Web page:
Dedrick C. Daniels

While being raised in Daly City’s Bayshore District by a single mother, he experienced many traumatic struggles that developed his own violent behavior, ultimately leading to his incarceration. Inspired by his son Taidrick, Dedrick aims to make amends and stop the violence in his community so no child has to go through similar trauma. For more work by Dedrick and peers, visit the Community Works West RSVP “The Issue” online. Peace.

Crabs In A Bucket 1

This piece of writing is dedicated strictly to my fellow hustlers in the hood. We do our absolute best to “get it out the mud” and “hustle hard”. Myself, I have always been very arrogant, and I had a thing for letting it be known that I had money. By any and all means, I’d work to stay at the top. When I’d fall, I’d become a “crab in the bucket”, and pull someone else down too in order to climb to the top.

I use the phrase “crabs in a bucket” because that’s exactly how the people in my environment, myself included, acted. If you place a bunch of crabs in a bucket, they will continuously try to climb out. They will grab at one another and pull each other down in their desperate attempts to escape. Each crab has the same goal, getting out of the bucket, but won’t/can’t help each other.

This is the same thing that I see in my community. We all want to make enough money to get out and do a bunch of fancy shit in life. The problem is complacency, jealousy, and a loss of focus. I for sure lost focus of my goal and just stuck with what was happening in the hood. My main thing was looking the part for as long as I could. My ass wasn’t going anywhere though. Life became a competition and I was going nowhere fast as hell.

When I was at the bottom, I would do all types of “hater” shit in order to get past the crabs that were also at the bottom with me. The more I climbed, the more crabs I put under me, the more crabs I pulled down, the more I began getting pulled down by the ones under me.

This foolishness continued for a good length of time, and we all got nowhere. Honestly speaking, some crabs die in the process, or get seriously injured. It took me some deep reflection to acknowledge the role I played in this nonsensical lifestyle/deathstyle. Unfortunately, it took coming to jail for my eyes to open. I noticed the violent charges my peers were facing, and how these crimes against our brothers and sisters were openly glorified. I noticed how others were being oppressed, and the lack of brotherhood amongst us. My role in these crimes and glorification of them was detrimental to myself and my community. Being a new father and wanting to live a beautiful life led to a search for a deeper understanding of my behaviors, and a desire to change how I’ve been living. Now, I look for ways to support people in their journeys, and I surround myself with people that will do the same for me.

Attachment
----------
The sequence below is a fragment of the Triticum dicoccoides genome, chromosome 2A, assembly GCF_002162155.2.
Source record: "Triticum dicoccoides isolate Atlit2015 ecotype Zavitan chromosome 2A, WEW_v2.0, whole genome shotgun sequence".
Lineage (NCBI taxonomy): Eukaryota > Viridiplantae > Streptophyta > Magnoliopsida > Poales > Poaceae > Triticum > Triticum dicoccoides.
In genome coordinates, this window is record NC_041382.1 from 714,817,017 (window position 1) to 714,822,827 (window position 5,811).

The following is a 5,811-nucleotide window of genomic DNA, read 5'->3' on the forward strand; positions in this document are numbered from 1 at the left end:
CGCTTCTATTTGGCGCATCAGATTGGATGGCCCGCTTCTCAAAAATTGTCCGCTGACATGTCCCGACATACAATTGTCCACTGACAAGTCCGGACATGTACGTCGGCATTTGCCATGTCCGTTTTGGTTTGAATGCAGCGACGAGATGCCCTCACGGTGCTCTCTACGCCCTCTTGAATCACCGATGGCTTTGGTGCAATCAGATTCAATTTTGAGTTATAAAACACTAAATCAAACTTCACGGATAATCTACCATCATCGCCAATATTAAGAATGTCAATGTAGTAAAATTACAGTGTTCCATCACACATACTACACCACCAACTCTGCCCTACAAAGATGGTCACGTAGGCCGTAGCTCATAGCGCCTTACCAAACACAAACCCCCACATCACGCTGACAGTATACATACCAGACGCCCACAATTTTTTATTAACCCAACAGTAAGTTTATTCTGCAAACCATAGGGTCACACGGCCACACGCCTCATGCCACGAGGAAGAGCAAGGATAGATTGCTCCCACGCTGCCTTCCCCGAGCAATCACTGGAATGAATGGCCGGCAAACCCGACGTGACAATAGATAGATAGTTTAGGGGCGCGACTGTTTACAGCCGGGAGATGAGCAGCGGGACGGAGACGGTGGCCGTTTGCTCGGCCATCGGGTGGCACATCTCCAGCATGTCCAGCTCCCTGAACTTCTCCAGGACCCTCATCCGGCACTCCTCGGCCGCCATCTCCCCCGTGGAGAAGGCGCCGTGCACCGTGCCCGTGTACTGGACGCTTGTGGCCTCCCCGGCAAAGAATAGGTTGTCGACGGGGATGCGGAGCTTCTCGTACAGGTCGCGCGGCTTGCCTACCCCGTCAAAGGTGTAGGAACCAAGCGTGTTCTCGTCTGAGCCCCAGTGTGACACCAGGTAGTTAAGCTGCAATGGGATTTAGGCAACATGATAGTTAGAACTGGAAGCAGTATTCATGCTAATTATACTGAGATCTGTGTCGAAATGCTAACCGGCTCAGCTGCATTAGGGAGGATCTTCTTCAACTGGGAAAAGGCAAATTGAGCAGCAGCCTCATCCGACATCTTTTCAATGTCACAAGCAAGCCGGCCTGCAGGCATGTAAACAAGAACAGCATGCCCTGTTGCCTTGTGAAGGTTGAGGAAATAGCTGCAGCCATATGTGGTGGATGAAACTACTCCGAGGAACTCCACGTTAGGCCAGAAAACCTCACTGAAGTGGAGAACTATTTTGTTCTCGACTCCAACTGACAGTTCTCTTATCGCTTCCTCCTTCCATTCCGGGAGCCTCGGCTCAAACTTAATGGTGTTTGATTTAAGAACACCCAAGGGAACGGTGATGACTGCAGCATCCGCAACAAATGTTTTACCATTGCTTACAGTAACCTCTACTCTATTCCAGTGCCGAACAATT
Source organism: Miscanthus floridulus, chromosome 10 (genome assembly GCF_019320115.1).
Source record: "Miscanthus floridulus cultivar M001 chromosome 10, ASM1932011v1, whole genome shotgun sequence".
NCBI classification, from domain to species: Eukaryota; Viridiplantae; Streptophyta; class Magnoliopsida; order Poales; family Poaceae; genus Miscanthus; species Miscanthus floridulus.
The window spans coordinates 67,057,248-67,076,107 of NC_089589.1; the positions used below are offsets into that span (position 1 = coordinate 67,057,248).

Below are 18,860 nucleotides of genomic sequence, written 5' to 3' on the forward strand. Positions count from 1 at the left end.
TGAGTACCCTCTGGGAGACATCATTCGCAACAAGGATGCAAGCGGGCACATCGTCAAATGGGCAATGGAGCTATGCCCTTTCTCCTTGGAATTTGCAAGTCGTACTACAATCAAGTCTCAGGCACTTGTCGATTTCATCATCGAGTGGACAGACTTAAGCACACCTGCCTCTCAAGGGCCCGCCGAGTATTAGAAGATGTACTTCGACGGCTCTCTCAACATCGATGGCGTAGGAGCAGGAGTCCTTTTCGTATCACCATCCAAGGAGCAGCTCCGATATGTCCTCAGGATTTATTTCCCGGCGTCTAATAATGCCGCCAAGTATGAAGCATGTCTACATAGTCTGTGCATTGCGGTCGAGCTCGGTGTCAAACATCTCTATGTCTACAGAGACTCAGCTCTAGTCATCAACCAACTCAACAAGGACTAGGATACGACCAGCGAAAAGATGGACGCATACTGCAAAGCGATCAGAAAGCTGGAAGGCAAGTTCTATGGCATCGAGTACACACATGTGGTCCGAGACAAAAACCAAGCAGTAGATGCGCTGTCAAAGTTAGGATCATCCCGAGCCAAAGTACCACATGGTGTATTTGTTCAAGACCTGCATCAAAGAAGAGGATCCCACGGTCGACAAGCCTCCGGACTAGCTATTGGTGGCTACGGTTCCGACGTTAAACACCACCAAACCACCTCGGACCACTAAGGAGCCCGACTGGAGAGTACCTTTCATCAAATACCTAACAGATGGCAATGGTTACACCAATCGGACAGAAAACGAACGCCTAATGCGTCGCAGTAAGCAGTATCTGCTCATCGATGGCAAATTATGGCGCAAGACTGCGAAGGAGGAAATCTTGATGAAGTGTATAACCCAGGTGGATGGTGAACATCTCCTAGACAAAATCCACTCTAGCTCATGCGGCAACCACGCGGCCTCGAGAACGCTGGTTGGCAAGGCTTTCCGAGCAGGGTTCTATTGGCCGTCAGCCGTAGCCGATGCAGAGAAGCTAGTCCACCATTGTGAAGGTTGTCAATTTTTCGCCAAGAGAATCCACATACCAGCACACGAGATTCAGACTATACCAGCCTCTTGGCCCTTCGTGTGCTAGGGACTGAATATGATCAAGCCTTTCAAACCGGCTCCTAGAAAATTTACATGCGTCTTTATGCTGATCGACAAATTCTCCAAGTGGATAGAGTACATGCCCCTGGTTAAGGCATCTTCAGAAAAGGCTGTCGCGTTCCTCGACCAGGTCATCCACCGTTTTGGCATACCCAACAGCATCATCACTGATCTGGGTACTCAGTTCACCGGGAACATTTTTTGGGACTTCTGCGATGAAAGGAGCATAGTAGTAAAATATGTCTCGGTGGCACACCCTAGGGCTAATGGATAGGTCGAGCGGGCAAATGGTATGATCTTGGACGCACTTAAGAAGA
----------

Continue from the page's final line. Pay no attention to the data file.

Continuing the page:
The difference between us and these crabs is that we have the ability to make a conscious decision to stop hindering and start helping one another. We no longer have to be the “crabs in a bucket.” We can be beautiful men and women, and empower one another. With the understanding that we have similar goals, we can help keep each other focused, share resources (whatever little ones we have), and we can reach down into that bucket and pull out our brothers and sisters that have yet to find their way. Today I can honestly say “I’m not longer a crab in a bucket. I have found my way out, and I will gladly help you find yours.”

1 Daniels is a participant in the Resolve to Stop the Violence Project (RSVP), a program of the nonprofit Community Works West. Rooted in values of restorative justice, Community Works West empowers individuals and families impacted by incarceration and advocates for a more humane criminal justice system.

The RSVP program works with men incarcerated in San Francisco County Jail who have violence documented in their criminal histories. Through a rigorous curriculum, participants critically analyze and deconstruct the Male Role Belief System of superiority and dominance, reflect on personal trauma, and hear the experiences of survivors of violence. Facilitators and peers help lead each other to personal accountability and healing, and develop tools to stop their violence and transform their lives.

This last summer, a group of nine participants, including Daniels, gathered to sit on the editorial board for a RSVP publication called The Issue. The book contains stories, experiences, and realizations from contributors.

-Kristin Godfrey, Santa Clara University Jean Donovan Fellow at Community Works West and summer editor of The Issue